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Dealing with Negatives – Social Media Management

Businesses and public figures can both be affected by social media, for good or ill.

The first thing to recognise is that no matter how small you are, you can’t simply ignore social media because it certainly won’t ignore you.

Anyone serious about dealing with the public simply must have a social media presence and monitor it well.

Monitoring

It’s not possible to be everywhere at all times, waiting for someone to mention you or your business, but Google Alerts makes online
monitoring easy.

Simply set your Google account to alerts you by email whenever someone posts your business name online. Set up alerts for possible variations on
your name too.

Be vigilant on your own pages and spaces to be sure you know what is going on and what is being said.

When something negative happens, and it will, you have several options:

Be Like Switzerland, be Neutral

You can decide to ignore antagonistic posts and comments, and often this is the way to go. If someone posts a really horrible and rude comments about you or your business, as your Dad told you when you were a kid, it really does say more about them than about you. I know that sounds trite, but if you don’t react chances are others will react on your behalf, telling the poster to pull their head in.

These people are called “online morality warriors” or “angel trolls”. They haunt the internet looking for nasty comments so that they can tell the comment writer off and display
their own higher moral standards. Use them to your advantage.

Be a Spy

Have at least a couple of spare social media accounts you can use that are not related to yourself or your business. Then you can use these to anonymously tell off the offending poster if no online morality warriors have come to your aid yet.

If telling the commenter off doesn’t work or isn’t a good option, use your spy account to bury the post. Simply add random posts and replies on unrelated topics until the offending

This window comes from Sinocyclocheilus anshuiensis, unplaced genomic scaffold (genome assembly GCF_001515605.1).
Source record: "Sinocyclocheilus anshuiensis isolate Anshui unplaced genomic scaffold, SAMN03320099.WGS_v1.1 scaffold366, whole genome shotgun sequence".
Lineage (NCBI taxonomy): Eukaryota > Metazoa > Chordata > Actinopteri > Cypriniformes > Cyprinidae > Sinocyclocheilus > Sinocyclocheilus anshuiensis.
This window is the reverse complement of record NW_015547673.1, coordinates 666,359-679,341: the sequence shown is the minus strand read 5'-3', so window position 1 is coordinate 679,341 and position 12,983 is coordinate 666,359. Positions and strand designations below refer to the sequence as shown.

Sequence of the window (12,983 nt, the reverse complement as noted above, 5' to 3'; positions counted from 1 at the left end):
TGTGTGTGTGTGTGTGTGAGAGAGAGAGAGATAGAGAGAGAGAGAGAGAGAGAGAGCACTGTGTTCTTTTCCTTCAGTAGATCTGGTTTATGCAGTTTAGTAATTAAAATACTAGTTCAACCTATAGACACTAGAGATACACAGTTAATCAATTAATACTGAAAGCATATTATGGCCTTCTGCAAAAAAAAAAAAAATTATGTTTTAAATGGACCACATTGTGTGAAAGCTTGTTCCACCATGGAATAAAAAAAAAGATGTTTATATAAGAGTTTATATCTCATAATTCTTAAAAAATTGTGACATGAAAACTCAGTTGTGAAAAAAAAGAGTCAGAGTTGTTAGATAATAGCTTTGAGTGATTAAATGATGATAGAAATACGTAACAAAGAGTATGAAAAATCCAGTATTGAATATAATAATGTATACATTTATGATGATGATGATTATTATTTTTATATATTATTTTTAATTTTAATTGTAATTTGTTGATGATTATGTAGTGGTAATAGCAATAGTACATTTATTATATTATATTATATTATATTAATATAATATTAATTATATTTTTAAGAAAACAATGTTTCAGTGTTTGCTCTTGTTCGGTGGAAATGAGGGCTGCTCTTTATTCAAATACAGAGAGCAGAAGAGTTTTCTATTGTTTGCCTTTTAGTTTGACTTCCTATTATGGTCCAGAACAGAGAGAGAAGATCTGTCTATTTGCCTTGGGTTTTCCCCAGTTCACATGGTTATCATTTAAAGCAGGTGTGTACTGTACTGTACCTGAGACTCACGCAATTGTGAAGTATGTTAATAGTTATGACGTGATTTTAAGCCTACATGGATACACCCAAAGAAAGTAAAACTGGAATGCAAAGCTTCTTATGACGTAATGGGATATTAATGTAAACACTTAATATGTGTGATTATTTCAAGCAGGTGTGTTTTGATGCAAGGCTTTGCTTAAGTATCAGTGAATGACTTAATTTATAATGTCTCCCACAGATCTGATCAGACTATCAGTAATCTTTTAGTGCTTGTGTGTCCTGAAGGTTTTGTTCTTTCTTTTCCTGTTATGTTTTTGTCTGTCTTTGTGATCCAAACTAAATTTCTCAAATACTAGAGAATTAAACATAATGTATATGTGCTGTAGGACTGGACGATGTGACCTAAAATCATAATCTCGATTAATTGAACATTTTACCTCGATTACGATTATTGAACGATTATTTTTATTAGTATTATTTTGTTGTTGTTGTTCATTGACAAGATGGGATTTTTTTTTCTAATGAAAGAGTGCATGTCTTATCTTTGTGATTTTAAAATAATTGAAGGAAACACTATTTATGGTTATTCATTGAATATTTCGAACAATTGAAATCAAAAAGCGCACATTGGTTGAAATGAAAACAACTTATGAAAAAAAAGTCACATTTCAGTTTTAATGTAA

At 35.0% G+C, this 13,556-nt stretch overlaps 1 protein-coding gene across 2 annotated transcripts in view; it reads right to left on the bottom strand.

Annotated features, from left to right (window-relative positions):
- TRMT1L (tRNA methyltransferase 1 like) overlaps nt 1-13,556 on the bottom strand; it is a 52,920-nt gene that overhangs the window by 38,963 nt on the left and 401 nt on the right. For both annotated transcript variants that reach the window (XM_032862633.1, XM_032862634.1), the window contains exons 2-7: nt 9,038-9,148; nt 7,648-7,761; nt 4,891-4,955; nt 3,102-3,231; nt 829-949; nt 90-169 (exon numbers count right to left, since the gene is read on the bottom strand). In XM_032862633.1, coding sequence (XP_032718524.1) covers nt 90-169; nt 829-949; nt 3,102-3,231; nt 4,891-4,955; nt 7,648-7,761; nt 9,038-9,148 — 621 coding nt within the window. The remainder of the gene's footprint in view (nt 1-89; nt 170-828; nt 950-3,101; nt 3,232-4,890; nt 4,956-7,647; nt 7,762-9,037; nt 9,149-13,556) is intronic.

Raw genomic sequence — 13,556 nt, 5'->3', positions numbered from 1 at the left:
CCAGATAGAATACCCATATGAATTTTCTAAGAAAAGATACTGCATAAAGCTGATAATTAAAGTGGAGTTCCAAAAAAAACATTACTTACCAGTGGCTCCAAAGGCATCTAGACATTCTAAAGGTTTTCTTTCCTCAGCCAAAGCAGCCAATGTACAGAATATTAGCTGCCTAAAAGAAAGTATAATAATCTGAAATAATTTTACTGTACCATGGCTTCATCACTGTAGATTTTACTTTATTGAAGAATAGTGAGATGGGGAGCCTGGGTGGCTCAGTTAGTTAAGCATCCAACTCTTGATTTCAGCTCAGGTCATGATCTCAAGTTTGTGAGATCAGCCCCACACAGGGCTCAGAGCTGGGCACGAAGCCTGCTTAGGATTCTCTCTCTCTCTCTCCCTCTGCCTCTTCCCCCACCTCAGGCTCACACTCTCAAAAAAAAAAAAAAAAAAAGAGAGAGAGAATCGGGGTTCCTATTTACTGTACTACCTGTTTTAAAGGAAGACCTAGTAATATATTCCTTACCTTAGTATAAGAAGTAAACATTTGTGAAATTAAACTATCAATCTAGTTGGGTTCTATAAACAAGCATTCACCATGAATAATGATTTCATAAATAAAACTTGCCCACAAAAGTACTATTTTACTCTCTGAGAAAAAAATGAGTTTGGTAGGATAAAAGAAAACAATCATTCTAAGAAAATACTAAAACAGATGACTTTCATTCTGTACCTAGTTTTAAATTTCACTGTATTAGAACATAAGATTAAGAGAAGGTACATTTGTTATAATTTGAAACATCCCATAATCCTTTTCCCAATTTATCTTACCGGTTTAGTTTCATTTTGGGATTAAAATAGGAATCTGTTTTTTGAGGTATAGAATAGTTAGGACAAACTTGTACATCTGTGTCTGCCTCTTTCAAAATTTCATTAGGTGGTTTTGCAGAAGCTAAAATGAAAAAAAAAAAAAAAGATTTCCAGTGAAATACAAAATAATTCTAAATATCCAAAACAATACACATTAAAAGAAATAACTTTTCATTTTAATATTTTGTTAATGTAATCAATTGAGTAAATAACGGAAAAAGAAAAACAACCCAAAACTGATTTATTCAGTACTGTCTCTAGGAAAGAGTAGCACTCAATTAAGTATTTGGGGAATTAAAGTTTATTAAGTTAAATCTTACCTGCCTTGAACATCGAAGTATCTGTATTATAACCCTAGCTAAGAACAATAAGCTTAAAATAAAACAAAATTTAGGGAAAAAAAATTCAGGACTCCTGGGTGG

post has dropped off the page.

Smother them in Honey

This option involves taking the post very seriously and killing them with kindness. Best suited to the more passive-aggressive personality, it works remarkably well and enables you to turn a nasty comment into a stellar endorsement.

Be understanding; be caring; even if you really want to scream.

I recently saw this done to great effect on Trip Advisor when a client’s customer had posted along the lines that “the place was filthy and the staff were rude”. Suspecting it was not a
genuine complaint (the place is always clean and the staff always delightful) the owner publicly replied asking politely for more details – date, what the staff member looked like, what they said, nature of dirt etc.

Further, my client said he would look into it as they “take these matters very seriously” and offered financial compensation if the person complaining would contact them by email.

Of course the complainer didn’t email any details, so after a couple of days the owner asked again on Trip Advisor, and again, and then began getting supportive comments saying “ignore the troll” and such, along with positive endorsements from people who had enjoyed the business.

Address Genuine Issues

Some issues are real. Don’t forget that. No business is perfect.

So if a real issue is brought to your attention be grateful, thank the poster and explain what you will do about it.

Sometimes it is simply a misunderstanding, such as the time a client was attacked on Facebook because they had “closed down their shop and done a runner” keeping the poster’s deposit for goods. They hadn’t, they had simply moved into larger premises down the street.
In this case the business owner apologised, saying that they emailed all customers and the poster should have received said email.

Turned out the poster had thought it was spam and ignored it, but his apology was glowing and when he also received a small freebie from the business he became one of their best advocates.

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